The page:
Every year, Nissan Europe runs a competition called the Chairman’s Innovation Awards. It is open to all employees who want to propose new ideas for Nissan. A few years back, John Ferguson, a British technical architect, proposed a technology that allows customers to change the colour of their car whenever they want. John won the Chairman Innovation Award. John’s idea was incubated in Nissan Innovation Lab where the Innovation Coach guided John to explore his idea using the Lean Startup approach.

Lean Startup sees an idea as a stack of hypotheses hiding the risks behind the project. The approach requires identifying those hypotheses and confronting them with reality to see if the idea can stand. In John’s project, the two initial biggest risks were posed by the technical feasibility and the customer’s desirability for such a feature. Was there a market for his idea?

With no previous experience of innovation projects, the Lean Startup approach gave John a structured methodology to guide him forward. And it was a huge help he says: “I very quickly saw the benefit of Lean Startup. The coaches explained how this was going to work and gave me deadlines, things to deliver, which I really needed. It would have been quite difficult without it.”

On the technical side 

For technical feasibility, John found a company developing an e-ink technology. “I went out to different companies, made contact with them. We settled on one company to provide a prototype.”

On the market side, there were 3 big business risks:

  1. we didn’t really know who the customers are
  2. we didn’t know if they really have a strong need
  3. we didn’t know what the customer would commit to

John had to figure out who was interested in his new feature. Who wants to change the color of their car with a simple mobile app? And more importantly, who will pay for it and how much? John drafted about 10 canvases with possible customer profiles and the pain point that this technology can address. After a quick prioritization exercise, it was time to get out of the building and confront his understanding with the reality. He went down the street to meet car buyers: “The hardest part of the whole activity was when I ended up in the street and talked to people. That will live with me for a long time. I still have nightmares of standing on the street corner of London, trying to stop people to see if they want to buy. But it was the true gold.”

He asked about the challenges of buying a car, trying to grasp the influence the colour has when buying a car. It was not about asking leading questions but rather about giving the person a chance to open up and explain what they found frustrating when buying a car.

One of the biggest learnings the coach gave me was: you don’t go up to a customer and say “Would you buy this?” because the customer will say “yes” because he wants to please you. So, what you get is a kind of positive distortion of the truth. If you then say to them: “Ok then, give me the money now.”, they would say “Oh no!”.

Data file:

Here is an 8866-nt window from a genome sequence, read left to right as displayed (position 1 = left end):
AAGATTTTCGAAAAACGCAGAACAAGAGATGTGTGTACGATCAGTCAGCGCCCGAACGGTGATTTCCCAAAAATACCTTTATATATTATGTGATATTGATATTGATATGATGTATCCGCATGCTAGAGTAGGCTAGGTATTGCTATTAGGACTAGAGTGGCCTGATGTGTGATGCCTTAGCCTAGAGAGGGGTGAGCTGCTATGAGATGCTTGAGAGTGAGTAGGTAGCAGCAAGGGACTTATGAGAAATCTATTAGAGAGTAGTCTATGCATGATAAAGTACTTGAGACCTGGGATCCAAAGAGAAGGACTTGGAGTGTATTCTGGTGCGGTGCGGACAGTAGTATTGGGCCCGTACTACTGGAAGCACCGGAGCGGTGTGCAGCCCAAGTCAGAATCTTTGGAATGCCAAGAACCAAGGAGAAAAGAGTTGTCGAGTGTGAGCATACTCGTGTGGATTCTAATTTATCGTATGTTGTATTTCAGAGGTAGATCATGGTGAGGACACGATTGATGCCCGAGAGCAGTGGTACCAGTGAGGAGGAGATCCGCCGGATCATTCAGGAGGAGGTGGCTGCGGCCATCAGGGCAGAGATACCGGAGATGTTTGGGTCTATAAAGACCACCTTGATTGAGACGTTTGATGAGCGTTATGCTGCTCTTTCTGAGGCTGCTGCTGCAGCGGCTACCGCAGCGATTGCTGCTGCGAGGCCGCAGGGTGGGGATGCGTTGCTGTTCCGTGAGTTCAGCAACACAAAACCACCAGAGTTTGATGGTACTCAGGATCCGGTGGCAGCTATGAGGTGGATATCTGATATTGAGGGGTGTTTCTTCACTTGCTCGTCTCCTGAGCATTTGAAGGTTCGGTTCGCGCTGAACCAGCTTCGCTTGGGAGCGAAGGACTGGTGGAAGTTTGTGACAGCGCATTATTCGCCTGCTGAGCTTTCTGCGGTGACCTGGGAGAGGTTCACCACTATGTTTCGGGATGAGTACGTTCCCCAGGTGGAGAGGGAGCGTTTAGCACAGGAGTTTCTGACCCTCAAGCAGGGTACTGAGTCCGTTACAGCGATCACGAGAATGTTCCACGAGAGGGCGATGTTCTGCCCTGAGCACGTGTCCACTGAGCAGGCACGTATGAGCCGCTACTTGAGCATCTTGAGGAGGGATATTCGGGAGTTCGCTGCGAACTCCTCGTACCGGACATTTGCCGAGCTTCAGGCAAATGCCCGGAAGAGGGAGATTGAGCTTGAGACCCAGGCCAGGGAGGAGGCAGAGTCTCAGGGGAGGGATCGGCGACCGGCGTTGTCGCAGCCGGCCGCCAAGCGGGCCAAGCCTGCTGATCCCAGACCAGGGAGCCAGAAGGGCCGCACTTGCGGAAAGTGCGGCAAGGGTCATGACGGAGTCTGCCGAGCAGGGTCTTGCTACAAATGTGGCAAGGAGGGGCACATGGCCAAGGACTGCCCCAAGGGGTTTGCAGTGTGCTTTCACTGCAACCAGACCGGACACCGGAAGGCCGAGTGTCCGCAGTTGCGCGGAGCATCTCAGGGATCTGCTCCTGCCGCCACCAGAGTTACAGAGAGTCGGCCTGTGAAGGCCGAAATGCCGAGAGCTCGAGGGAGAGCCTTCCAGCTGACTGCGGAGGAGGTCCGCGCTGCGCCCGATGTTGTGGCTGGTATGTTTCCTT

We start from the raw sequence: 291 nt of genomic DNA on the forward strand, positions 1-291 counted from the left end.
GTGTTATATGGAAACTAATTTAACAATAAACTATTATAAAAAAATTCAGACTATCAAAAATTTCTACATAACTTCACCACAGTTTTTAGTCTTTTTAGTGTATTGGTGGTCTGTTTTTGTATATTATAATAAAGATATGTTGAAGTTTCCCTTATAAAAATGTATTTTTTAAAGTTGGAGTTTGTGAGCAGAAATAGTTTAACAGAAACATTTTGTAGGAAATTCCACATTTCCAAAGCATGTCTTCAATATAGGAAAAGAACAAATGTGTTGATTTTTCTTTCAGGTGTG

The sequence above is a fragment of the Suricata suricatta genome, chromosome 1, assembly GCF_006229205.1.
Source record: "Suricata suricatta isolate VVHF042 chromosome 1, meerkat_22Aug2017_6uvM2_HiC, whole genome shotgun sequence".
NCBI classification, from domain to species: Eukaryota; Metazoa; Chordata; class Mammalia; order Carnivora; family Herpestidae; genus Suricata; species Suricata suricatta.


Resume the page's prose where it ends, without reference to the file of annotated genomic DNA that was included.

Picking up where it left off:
People were talking to John and saying things like: “I spend 2 hours a day inside my car, I don’t care how it looks like outside”, or: “I just want a black car because I don’t want to have to wash it.”

Those interviews brought new perspectives and a refined understanding of the customer’s needs. John decided to focus on one specific customer segment: the fashionista who would like the color of their car to match their style of the day.

To probe that segment, John got a video produced to show the product in action: a TV advert based on the idea that the customer was able to accessorise the car to their outfit. The actress in the advert is wearing a red dress. She walks outside; her car is blue. She pulls out her cell phone, opens up an app and chooses the colour red. And the car turned to red.

The video was broadcasted on the Nissan Facebook page. John analysed the results: ”There wasn’t any kind of strong indicators that people were clambering for this. The idea itself just wasn’t as strong as we thought it was.”

It requires a lot of courage to be able to say: “Well I had this idea, but in light of certain facts, it’s not a good idea to go for.” There is never any certainty with a new product.

John reflected on his experience: “I found an appreciation for failure, positive failure. I didn’t want to have to spend millions to realise that this thing wasn’t going to sell. You do feel disappointed, but at the same time, it’s a learning experience. There have been times in the last year where I’ve reflected on it and wondered: what if we had tried with a different persona in the video rather than focus on fashionista? Would we had gotten a different answer? And you can play this game forever. There was enough evidence to suggest that there wasn’t a business case. One of the things the coaches told me is: “Even if it fails, you’ve succeeded because what you’ve done was proving (in this case disproving) an assumption. You’ve avoided the company wasting a great deal of money, time and effort.” Which is exactly what Lean Startup is all about.